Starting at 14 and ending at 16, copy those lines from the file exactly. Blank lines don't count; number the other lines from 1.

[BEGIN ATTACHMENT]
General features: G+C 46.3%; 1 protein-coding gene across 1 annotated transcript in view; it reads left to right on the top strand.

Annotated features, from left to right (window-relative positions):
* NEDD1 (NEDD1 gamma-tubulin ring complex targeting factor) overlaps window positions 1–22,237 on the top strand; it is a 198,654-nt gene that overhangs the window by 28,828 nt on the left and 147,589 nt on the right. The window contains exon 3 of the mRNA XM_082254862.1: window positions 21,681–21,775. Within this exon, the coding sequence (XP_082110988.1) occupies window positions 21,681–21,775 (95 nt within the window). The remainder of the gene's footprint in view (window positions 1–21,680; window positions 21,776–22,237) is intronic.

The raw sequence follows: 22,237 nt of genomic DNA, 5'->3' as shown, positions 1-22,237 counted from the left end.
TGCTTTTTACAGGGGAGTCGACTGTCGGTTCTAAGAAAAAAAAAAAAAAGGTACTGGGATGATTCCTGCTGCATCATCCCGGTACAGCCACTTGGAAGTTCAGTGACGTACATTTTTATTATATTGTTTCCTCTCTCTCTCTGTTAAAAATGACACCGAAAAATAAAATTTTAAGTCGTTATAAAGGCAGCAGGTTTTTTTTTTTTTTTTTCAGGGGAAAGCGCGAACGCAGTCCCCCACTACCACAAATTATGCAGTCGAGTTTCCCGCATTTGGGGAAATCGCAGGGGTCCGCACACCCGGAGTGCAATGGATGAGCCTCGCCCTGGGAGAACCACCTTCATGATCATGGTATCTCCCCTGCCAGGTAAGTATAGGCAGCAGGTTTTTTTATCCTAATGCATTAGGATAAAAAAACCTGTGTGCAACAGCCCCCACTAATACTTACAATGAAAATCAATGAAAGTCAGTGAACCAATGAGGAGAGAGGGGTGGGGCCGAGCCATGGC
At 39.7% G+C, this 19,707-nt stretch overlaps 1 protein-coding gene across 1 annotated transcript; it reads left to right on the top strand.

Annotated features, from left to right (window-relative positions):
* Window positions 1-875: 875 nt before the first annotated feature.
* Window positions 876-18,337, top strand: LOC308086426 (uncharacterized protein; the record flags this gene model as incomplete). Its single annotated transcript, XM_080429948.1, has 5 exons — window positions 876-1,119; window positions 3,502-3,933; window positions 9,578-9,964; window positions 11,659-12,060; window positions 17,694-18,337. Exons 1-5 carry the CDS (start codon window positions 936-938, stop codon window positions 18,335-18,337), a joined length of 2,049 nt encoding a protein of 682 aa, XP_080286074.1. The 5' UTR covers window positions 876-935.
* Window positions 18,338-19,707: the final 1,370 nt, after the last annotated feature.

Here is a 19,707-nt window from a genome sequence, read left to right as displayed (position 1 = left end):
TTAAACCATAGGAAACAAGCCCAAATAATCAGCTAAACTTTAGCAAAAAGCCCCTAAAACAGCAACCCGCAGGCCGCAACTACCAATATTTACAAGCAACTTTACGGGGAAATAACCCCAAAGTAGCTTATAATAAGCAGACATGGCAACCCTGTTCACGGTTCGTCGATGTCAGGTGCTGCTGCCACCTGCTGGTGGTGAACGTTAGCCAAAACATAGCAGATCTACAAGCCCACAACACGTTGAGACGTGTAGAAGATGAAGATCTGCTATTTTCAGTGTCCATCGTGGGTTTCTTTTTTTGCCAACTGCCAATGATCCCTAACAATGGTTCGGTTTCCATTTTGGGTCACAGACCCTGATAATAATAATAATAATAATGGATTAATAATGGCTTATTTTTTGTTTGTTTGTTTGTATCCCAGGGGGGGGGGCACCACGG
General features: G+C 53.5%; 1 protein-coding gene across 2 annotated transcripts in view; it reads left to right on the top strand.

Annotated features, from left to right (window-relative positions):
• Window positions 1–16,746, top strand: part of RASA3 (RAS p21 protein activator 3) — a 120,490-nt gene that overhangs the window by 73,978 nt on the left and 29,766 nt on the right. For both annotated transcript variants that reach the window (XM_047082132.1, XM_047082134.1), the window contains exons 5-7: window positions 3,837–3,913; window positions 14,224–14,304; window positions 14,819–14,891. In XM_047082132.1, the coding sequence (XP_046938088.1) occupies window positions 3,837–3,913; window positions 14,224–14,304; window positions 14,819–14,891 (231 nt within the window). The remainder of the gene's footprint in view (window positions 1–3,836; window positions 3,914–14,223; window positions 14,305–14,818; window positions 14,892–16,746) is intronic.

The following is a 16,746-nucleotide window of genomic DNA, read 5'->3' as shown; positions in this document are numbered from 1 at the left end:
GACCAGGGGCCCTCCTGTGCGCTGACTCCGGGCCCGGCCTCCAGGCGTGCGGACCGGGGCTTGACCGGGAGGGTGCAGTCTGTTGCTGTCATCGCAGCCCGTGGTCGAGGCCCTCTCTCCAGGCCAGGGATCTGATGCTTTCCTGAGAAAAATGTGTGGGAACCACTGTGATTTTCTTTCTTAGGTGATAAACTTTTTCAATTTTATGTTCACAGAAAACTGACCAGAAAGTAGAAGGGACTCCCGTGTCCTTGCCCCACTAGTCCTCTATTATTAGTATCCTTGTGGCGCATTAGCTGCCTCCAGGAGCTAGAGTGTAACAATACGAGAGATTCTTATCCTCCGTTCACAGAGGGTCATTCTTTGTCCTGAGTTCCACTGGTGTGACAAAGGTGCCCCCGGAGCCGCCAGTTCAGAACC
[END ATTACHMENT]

Annotated features, from left to right (window-relative positions):
• Window positions 1–16,746, top strand: part of RASA3 (RAS p21 protein activator 3) — a 120,490-nt gene that overhangs the window by 73,978 nt on the left and 29,766 nt on the right. For both annotated transcript variants that reach the window (XM_047082132.1, XM_047082134.1), the window contains exons 5-7: window positions 3,837–3,913; window positions 14,224–14,304; window positions 14,819–14,891. In XM_047082132.1, the coding sequence (XP_046938088.1) occupies window positions 3,837–3,913; window positions 14,224–14,304; window positions 14,819–14,891 (231 nt within the window). The remainder of the gene's footprint in view (window positions 1–3,836; window positions 3,914–14,223; window positions 14,305–14,818; window positions 14,892–16,746) is intronic.

The following is a 16,746-nucleotide window of genomic DNA, read 5'->3' as shown; positions in this document are numbered from 1 at the left end: